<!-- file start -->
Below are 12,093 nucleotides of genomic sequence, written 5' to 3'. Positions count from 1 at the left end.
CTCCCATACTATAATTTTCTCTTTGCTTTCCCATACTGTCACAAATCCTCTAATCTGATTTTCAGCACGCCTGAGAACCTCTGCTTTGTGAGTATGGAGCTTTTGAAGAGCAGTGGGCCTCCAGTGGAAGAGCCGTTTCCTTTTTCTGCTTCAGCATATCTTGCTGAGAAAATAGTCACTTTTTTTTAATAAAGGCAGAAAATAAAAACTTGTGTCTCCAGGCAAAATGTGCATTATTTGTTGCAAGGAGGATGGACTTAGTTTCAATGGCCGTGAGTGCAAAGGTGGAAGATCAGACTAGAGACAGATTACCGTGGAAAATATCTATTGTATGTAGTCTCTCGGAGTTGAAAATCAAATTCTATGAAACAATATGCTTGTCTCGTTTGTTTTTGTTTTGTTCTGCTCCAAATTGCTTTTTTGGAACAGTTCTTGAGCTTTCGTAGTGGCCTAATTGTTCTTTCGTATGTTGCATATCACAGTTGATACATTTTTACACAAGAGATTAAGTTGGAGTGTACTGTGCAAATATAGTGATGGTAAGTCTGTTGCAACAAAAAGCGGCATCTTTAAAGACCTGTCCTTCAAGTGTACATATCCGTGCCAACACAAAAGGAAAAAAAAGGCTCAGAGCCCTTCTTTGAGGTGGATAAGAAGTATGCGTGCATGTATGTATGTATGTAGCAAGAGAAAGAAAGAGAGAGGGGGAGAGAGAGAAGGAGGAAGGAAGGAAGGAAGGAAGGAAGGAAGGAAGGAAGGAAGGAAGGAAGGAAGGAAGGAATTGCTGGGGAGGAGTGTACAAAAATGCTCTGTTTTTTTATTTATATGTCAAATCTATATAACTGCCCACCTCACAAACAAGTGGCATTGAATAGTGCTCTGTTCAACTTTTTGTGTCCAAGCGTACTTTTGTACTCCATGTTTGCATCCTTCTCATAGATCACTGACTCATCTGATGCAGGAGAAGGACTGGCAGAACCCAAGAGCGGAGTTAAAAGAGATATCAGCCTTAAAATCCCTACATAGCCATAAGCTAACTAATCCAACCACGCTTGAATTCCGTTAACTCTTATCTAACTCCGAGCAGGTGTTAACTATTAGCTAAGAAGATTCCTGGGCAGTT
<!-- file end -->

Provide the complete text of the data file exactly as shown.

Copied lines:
Below are 12,093 nucleotides of genomic sequence, written 5' to 3'. Positions count from 1 at the left end.
CTCCCATACTATAATTTTCTCTTTGCTTTCCCATACTGTCACAAATCCTCTAATCTGATTTTCAGCACGCCTGAGAACCTCTGCTTTGTGAGTATGGAGCTTTTGAAGAGCAGTGGGCCTCCAGTGGAAGAGCCGTTTCCTTTTTCTGCTTCAGCATATCTTGCTGAGAAAATAGTCACTTTTTTTTAATAAAGGCAGAAAATAAAAACTTGTGTCTCCAGGCAAAATGTGCATTATTTGTTGCAAGGAGGATGGACTTAGTTTCAATGGCCGTGAGTGCAAAGGTGGAAGATCAGACTAGAGACAGATTACCGTGGAAAATATCTATTGTATGTAGTCTCTCGGAGTTGAAAATCAAATTCTATGAAACAATATGCTTGTCTCGTTTGTTTTTGTTTTGTTCTGCTCCAAATTGCTTTTTTGGAACAGTTCTTGAGCTTTCGTAGTGGCCTAATTGTTCTTTCGTATGTTGCATATCACAGTTGATACATTTTTACACAAGAGATTAAGTTGGAGTGTACTGTGCAAATATAGTGATGGTAAGTCTGTTGCAACAAAAAGCGGCATCTTTAAAGACCTGTCCTTCAAGTGTACATATCCGTGCCAACACAAAAGGAAAAAAAAGGCTCAGAGCCCTTCTTTGAGGTGGATAAGAAGTATGCGTGCATGTATGTATGTATGTAGCAAGAGAAAGAAAGAGAGAGGGGGAGAGAGAGAAGGAGGAAGGAAGGAAGGAAGGAAGGAAGGAAGGAAGGAAGGAAGGAAGGAAGGAAGGAAGGAATTGCTGGGGAGGAGTGTACAAAAATGCTCTGTTTTTTTATTTATATGTCAAATCTATATAACTGCCCACCTCACAAACAAGTGGCATTGAATAGTGCTCTGTTCAACTTTTTGTGTCCAAGCGTACTTTTGTACTCCATGTTTGCATCCTTCTCATAGATCACTGACTCATCTGATGCAGGAGAAGGACTGGCAGAACCCAAGAGCGGAGTTAAAAGAGATATCAGCCTTAAAATCCCTACATAGCCATAAGCTAACTAATCCAACCACGCTTGAATTCCGTTAACTCTTATCTAACTCCGAGCAGGTGTTAACTATTAGCTAAGAAGATTCCTGGGCAGTT